-- Brian, Lebanon PA, If you aren’t having fun doing it, find something else to do.

View willy3486's profile

willy3486

77 posts in 2114 days


#7 posted 01-14-2011 05:51 AM

Hey brianinpa. I looked at your profile and I think your tablesaw is the one set up I saw years ago. It was on a personal site and had a lot of good stuff on it. I was wondering if that was your site and do you still have it online? IT was a good site I had bookmarked but I lost it. It had a lot of good ideas on it. Thanks.

View Lochlainn1066's profile

Lochlainn1066

138 posts in 1494 days


#8 posted 01-14-2011 09:46 AM

I built my own table saw fence. My saw (bought at auction) came with 2 fences, neither of which fit it.

There are plans for Biesemeyer style fences out there. If you are handy with a welder and can get steel stock, they can be cheap to put together.

I don’t particularly like mine, not because it doesn’t work (it works perfectly well) but because of some design shortcuts I made to use steel I already had. If I get the free time (and money) I’m going to do it over.

If you have a 27” table, I still have the Shop Fox Classic fence that came with my saw, minus rails, which are still available through Grizzly. I’d sell it.

-- Nate, thegaragestudio.etsy.com

View brianinpa's profile

brianinpa

1810 posts in 2439 days


#9 posted 01-14-2011 02:34 PM

Wasn’t my site, but I know which one you are writing about.

-- Brian, Lebanon PA, If you aren’t having fun doing it, find something else to do.

View cutmantom's profile

cutmantom

293 posts in 1751 days


#10 posted 01-14-2011 03:30 PM

could the existing fence be worked on the fix the problem

View mpounders's profile

mpounders

742 posts in 1612 days


#11 posted 01-14-2011 05:25 PM

Here is a link to mine . I used angle iron and squared block for the front rail and turned the angle iron upside down for the rear rail. The fence itself is just a large T-square that uses a cross dowel and threaded screw to push a lever that clamps it to the front rail. The back rail has a toggle clamp to lock it down after the front is locked. I built in some adjusting screws in the T-square so that I could make it perfectly parallel to the blade, but I haven’t had to change it in 20 years. I added a T track to the top of the fence and use some anti-kickback wheels. Oh , I stuck a ruled tape on the front also. It is very accurate, always square, and adjusts smoothly with one finger.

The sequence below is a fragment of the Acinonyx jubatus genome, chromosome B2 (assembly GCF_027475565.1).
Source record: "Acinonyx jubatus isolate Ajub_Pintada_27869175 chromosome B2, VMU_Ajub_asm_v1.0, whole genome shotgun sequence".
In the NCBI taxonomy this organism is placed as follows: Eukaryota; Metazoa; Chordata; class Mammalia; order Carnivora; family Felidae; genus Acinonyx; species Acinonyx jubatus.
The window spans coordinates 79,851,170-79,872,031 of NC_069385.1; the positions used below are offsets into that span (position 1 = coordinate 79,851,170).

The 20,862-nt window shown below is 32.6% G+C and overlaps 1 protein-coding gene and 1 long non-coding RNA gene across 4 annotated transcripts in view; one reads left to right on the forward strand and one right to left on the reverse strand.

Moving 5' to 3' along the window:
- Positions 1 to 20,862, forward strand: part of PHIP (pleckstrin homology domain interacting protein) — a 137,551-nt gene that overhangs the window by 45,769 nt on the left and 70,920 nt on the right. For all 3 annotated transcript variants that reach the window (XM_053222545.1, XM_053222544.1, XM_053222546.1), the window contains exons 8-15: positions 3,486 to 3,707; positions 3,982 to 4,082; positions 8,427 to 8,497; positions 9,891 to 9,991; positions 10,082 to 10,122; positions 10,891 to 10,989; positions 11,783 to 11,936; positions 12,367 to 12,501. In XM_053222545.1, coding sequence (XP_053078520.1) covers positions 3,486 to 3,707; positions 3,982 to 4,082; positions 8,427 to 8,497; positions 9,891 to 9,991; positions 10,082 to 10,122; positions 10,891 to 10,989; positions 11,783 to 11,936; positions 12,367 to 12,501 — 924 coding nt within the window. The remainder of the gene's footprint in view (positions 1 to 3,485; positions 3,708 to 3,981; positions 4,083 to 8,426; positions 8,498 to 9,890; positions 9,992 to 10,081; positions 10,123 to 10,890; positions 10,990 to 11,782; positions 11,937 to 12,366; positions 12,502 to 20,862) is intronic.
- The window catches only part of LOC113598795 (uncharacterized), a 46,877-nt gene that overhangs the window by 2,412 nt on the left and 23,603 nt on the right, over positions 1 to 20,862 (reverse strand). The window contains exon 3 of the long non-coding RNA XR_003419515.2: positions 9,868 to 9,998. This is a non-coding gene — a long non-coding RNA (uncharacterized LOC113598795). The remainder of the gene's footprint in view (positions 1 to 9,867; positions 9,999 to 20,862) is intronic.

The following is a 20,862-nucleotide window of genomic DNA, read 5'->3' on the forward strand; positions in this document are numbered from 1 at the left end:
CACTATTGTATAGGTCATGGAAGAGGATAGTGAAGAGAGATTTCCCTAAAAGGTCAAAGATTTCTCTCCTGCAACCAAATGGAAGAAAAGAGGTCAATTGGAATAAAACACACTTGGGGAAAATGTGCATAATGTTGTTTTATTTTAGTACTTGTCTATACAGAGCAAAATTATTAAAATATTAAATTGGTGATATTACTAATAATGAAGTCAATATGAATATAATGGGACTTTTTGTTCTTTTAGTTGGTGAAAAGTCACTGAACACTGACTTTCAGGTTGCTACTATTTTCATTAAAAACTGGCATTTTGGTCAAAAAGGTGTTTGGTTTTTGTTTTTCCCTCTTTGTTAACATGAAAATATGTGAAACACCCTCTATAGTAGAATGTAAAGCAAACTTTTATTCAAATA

-- Mike P., Arkansas, http://mikepounders.weebly.com

View Kent Shepherd's profile

Kent Shepherd

2698 posts in 2003 days


#12 posted 01-14-2011 06:03 PM

Before you spend money and time you might try to adjust the fence you have. There should be a screw on the outfeed side that can be tightened for more tension. I have used that fence in production for years, although I do have a Biesmeyer now. It should lock down tight unless something is broken. I will have to look at my old fence to see. I’m not where the saw is right now.

I agree it’s not the best fence in the world, but I’m not sure you can build anything better as cheap as you want.

-- She thought I hung the moon--now she just thinks I did it wrong

View TheDane's profile

TheDane

3929 posts in 2380 days


#13 posted 01-14-2011 06:59 PM

I would sure second Kent’s advice on this … there are a lot of those saws with that same fence still in use in production operations all over the world. Adjusting or repairing what you have could be a lot less of a hassle than building your own.

—Gerry

-- Gerry -- "I don't plan to ever really grow up ... I'm just going to learn how to act in public!"

View Loren's profile

Loren

7806 posts in 2364 days


#14 posted 01-14-2011 07:06 PM

willy3486”Do you remember which issue in fine woodworking it was in Loren? If not ,no big problem.”

_ Of course not, but I think it may be in one of the Fine Woodworking
compiliations on jigs or machine modifications. I’ll have a look. It did
use an angle-iron for the rail I think. The author made the point that
while the wooden fence may not be up to production-shop standards,
for his use it was reliable and accurate enough.

-- http://lawoodworking.com

View lilredweldingrod's profile

lilredweldingrod

2495 posts in 1823 days


#15 posted 01-14-2011 07:40 PM

For a bout $150 you can get a Delta T-2 fence. Cheaper and faster than trying to make one. I love mine. Check out Amazon.